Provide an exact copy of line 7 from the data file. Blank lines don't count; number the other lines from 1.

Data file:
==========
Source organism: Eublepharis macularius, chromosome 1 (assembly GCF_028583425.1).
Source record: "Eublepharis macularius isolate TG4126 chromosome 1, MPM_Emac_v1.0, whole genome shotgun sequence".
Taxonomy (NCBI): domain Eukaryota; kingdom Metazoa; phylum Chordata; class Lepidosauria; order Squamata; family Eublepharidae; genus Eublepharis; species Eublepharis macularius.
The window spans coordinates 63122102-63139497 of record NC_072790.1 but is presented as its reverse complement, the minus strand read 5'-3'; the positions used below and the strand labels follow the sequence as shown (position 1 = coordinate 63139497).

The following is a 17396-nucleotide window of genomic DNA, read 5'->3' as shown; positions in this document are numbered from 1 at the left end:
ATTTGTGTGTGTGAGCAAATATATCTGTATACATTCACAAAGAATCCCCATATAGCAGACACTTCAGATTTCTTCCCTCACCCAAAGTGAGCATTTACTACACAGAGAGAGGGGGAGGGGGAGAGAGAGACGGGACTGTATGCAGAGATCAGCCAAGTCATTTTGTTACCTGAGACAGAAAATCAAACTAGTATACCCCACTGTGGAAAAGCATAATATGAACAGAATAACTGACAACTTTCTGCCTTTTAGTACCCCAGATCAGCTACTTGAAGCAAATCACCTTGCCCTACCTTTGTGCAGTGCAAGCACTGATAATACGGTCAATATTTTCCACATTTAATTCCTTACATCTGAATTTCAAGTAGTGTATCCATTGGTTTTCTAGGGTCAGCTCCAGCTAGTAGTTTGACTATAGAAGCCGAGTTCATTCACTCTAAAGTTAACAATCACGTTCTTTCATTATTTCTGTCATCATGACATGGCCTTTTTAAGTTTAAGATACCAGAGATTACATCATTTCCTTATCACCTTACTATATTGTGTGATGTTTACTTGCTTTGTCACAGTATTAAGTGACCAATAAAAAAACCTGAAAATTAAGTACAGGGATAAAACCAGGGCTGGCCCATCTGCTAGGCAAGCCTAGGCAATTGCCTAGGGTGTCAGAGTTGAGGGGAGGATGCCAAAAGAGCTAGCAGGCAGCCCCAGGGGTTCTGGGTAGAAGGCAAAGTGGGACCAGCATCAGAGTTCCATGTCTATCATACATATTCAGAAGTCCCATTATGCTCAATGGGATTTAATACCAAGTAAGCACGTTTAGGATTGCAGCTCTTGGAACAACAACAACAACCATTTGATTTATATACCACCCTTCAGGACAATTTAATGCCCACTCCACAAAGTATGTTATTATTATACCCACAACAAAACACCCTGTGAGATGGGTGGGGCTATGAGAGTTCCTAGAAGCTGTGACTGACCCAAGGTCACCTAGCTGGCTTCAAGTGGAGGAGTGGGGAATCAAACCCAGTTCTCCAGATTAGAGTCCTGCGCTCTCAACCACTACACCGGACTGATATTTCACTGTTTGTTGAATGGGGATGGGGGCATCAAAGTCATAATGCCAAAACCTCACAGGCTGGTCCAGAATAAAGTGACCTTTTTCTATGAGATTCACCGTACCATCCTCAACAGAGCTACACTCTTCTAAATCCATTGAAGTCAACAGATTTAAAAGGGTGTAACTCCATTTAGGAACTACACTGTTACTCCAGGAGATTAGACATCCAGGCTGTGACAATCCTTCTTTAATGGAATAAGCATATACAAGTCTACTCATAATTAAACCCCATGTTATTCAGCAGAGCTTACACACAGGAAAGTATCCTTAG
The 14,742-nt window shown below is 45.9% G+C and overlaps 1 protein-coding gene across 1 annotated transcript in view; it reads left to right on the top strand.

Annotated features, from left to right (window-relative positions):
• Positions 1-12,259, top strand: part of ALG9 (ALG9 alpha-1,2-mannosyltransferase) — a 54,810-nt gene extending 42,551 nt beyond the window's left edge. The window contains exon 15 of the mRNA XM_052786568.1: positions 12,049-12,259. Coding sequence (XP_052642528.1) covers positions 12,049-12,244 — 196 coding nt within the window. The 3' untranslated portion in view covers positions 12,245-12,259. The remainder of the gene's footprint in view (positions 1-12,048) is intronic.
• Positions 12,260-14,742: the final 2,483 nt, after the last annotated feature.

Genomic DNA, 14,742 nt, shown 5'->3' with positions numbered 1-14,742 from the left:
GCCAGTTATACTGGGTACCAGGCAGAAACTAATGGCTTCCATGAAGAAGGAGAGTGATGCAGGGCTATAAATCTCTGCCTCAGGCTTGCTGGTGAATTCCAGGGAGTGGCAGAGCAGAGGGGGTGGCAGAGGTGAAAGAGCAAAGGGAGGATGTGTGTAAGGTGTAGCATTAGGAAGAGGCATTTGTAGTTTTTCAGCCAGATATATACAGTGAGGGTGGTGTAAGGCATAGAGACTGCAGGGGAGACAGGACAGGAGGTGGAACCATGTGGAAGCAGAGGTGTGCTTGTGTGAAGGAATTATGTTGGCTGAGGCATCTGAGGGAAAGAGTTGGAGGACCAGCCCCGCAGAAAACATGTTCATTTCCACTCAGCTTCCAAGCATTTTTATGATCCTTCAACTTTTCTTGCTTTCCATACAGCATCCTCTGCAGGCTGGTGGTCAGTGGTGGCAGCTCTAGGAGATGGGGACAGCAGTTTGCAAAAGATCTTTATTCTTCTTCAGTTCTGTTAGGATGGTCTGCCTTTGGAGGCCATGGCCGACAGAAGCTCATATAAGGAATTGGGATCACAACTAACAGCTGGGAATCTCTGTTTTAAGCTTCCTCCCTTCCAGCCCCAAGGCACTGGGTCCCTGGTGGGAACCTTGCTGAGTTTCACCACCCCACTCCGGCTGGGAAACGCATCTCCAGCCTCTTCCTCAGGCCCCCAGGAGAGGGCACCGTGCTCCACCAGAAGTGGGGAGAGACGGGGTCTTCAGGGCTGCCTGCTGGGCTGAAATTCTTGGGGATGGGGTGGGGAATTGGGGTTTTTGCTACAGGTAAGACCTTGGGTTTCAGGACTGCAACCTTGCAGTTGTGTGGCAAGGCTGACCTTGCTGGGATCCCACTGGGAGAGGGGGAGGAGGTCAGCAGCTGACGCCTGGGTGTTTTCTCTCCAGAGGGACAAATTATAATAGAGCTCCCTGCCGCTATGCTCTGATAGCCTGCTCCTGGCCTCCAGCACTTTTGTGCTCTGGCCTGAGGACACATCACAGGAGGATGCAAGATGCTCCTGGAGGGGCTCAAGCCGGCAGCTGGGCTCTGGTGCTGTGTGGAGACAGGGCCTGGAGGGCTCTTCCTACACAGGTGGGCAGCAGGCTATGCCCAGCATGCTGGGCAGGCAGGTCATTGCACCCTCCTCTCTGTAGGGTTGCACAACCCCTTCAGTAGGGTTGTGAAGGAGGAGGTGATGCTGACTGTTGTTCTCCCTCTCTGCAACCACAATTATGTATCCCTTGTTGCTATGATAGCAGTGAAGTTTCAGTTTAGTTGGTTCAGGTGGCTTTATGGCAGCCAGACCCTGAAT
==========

The 14,742-nt window shown below is 45.9% G+C and overlaps 1 protein-coding gene across 1 annotated transcript in view; it reads left to right on the top strand.